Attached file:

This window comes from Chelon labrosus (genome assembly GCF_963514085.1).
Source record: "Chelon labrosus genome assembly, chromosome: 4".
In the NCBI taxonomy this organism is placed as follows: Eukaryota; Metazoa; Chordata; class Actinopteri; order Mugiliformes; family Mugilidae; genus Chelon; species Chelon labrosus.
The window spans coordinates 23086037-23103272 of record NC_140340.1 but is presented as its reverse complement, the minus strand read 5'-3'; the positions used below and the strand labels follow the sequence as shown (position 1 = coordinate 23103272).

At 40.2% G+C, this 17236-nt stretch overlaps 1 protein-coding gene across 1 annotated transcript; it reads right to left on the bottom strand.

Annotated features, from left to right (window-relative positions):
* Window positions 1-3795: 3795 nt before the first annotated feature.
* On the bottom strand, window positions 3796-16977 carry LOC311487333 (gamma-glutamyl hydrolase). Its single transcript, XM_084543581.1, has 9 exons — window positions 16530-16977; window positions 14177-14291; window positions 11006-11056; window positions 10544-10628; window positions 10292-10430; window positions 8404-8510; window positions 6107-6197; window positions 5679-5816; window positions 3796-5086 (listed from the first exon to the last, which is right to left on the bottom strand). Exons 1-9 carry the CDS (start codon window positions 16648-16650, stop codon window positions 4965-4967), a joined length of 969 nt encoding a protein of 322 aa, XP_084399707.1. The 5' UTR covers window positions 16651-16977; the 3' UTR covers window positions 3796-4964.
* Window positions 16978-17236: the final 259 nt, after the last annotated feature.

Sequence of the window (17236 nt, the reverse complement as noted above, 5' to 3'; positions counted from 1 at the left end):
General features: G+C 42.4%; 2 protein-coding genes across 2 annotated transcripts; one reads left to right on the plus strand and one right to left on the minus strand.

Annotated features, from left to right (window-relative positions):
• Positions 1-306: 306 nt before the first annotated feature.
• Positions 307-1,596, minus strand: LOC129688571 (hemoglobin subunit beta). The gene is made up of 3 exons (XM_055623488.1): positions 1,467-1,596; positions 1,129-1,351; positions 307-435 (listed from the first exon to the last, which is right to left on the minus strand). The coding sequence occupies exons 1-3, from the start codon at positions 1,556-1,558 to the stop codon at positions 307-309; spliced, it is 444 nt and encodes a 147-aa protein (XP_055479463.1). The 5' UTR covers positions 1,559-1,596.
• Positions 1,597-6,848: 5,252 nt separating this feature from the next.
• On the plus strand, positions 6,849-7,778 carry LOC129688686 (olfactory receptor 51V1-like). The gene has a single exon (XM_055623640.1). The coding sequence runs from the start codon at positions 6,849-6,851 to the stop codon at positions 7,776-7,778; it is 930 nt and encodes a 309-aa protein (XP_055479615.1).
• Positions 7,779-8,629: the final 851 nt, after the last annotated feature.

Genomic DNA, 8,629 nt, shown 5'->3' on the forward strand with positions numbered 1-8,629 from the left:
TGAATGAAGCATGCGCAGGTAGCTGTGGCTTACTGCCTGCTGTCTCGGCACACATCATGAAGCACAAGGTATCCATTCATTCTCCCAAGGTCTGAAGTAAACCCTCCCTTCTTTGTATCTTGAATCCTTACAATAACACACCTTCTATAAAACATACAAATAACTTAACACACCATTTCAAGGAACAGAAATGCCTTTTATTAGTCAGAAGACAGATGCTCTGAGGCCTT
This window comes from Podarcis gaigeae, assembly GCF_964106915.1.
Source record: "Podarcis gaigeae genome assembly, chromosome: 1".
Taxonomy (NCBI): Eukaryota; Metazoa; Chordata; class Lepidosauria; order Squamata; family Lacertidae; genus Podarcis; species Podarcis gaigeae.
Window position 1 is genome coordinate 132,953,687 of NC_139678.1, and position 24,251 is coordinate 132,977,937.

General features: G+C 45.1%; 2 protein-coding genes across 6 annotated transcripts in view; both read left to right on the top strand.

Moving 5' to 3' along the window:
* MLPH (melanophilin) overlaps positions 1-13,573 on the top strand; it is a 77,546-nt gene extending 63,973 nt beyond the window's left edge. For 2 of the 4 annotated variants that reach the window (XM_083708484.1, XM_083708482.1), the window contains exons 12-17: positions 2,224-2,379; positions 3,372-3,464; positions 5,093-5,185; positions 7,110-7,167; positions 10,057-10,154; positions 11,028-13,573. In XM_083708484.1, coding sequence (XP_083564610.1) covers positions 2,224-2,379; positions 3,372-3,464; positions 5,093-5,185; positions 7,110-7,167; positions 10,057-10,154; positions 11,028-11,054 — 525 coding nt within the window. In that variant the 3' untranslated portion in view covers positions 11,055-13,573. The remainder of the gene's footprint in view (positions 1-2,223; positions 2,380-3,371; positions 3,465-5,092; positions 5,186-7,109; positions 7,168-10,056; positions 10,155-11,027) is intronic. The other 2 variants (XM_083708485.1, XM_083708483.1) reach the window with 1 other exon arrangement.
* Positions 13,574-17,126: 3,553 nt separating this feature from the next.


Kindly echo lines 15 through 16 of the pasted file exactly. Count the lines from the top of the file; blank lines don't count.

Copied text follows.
• Positions 1,597-6,848: 5,252 nt separating this feature from the next.
• On the plus strand, positions 6,849-7,778 carry LOC129688686 (olfactory receptor 51V1-like). The gene has a single exon (XM_055623640.1). The coding sequence runs from the start codon at positions 6,849-6,851 to the stop codon at positions 7,776-7,778; it is 930 nt and encodes a 309-aa protein (XP_055479615.1).